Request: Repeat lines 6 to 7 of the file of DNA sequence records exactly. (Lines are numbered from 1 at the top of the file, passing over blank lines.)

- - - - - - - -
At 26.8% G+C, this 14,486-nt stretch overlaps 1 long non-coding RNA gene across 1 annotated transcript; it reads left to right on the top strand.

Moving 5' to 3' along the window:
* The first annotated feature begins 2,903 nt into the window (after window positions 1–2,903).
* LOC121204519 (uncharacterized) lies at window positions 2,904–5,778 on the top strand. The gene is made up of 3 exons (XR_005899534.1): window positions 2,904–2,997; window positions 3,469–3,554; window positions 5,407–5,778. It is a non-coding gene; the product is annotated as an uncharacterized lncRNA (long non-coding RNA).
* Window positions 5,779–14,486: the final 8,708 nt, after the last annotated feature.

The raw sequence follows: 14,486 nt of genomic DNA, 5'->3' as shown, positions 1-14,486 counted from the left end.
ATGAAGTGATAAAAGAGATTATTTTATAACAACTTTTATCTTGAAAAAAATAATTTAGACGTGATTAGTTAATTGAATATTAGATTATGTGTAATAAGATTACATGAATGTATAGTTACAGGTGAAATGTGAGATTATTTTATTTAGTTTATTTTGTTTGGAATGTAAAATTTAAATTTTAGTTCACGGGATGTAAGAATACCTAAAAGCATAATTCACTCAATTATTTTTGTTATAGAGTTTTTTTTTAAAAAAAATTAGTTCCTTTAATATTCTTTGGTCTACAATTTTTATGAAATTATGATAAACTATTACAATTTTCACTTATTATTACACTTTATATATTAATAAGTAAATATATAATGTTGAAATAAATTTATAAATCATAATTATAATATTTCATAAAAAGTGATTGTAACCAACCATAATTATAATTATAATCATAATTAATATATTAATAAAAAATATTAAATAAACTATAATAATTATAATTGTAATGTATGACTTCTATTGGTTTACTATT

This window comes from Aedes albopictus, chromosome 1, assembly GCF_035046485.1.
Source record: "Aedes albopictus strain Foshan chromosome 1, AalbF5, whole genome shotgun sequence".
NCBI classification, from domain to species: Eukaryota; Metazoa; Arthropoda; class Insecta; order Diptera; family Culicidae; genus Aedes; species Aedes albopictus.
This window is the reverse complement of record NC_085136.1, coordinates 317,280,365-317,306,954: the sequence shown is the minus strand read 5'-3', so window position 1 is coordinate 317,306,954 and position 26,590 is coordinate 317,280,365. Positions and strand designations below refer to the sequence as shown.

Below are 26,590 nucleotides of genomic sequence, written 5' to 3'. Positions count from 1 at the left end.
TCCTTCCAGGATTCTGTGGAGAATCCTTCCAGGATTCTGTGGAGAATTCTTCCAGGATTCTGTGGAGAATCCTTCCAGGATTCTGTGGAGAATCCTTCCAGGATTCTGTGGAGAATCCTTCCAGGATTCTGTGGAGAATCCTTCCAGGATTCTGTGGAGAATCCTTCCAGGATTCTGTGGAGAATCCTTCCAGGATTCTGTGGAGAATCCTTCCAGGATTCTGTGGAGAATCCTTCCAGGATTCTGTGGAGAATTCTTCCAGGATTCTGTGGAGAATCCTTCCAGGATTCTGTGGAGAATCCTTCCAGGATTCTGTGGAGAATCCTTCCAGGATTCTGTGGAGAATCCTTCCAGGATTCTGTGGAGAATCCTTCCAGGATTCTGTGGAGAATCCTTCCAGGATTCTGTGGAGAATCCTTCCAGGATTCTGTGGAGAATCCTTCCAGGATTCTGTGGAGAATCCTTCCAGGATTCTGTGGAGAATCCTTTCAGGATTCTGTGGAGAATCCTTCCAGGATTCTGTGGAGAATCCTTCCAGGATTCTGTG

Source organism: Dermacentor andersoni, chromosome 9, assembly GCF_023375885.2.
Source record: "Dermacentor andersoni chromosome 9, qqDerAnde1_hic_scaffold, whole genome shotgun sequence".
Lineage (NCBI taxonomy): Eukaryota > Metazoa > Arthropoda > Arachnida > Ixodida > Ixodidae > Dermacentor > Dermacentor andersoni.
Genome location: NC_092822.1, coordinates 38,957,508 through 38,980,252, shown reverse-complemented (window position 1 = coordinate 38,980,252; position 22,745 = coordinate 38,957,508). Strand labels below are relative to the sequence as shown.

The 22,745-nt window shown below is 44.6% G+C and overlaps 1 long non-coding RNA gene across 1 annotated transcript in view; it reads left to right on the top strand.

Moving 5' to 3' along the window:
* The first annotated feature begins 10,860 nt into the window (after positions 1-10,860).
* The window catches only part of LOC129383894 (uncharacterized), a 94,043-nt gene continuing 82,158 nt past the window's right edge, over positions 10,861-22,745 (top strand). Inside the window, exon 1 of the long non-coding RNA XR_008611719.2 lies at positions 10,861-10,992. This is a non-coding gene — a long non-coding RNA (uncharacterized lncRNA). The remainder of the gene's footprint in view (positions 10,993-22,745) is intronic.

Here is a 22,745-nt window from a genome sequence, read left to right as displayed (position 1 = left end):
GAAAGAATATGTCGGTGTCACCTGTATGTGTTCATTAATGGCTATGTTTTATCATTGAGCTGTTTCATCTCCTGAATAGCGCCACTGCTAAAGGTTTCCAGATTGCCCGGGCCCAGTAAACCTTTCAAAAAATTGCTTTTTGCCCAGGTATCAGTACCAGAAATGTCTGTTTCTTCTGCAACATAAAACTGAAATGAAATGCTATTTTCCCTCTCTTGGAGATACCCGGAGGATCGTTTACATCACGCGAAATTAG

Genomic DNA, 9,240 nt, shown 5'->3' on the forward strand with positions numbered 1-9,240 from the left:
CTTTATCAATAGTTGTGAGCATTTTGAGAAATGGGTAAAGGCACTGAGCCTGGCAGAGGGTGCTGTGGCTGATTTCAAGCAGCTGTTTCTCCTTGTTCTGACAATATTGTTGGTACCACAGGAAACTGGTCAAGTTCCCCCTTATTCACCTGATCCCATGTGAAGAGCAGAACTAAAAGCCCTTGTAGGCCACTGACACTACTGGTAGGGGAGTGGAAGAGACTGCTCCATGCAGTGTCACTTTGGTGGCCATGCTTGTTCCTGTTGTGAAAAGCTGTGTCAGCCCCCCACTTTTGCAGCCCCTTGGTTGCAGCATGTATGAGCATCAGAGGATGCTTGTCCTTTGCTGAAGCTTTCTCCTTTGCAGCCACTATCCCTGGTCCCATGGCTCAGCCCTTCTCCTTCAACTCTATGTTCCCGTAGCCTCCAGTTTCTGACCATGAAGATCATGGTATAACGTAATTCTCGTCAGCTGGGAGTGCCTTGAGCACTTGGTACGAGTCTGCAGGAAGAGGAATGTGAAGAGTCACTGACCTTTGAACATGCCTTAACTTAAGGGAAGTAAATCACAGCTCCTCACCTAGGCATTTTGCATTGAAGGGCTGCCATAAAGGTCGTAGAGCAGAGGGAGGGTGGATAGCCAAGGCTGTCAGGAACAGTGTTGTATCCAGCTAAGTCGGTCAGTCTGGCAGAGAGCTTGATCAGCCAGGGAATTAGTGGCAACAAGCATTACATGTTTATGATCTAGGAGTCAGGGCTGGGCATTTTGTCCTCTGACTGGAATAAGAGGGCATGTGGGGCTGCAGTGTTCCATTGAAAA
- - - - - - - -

The raw sequence follows: 14,486 nt of genomic DNA, 5'->3' as shown, positions 1-14,486 counted from the left end.
ATGAAGTGATAAAAGAGATTATTTTATAACAACTTTTATCTTGAAAAAAATAATTTAGACGTGATTAGTTAATTGAATATTAGATTATGTGTAATAAGATTACATGAATGTATAGTTACAGGTGAAATGTGAGATTATTTTATTTAGTTTATTTTGTTTGGAATGTAAAATTTAAATTTTAGTTCACGGGATGTAAGAATACCTAAAAGCATAATTCACTCAATTATTTTTGTTATAGAGTTTTTTTTTAAAAAAAATTAGTTCCTTTAATATTCTTTGGTCTACAATTTTTATGAAATTATGATAAACTATTACAATTTTCACTTATTATTACACTTTATATATTAATAAGTAAATATATAATGTTGAAATAAATTTATAAATCATAATTATAATATTTCATAAAAAGTGATTGTAACCAACCATAATTATAATTATAATCATAATTAATATATTAATAAAAAATATTAAATAAACTATAATAATTATAATTGTAATGTATGACTTCTATTGGTTTACTATT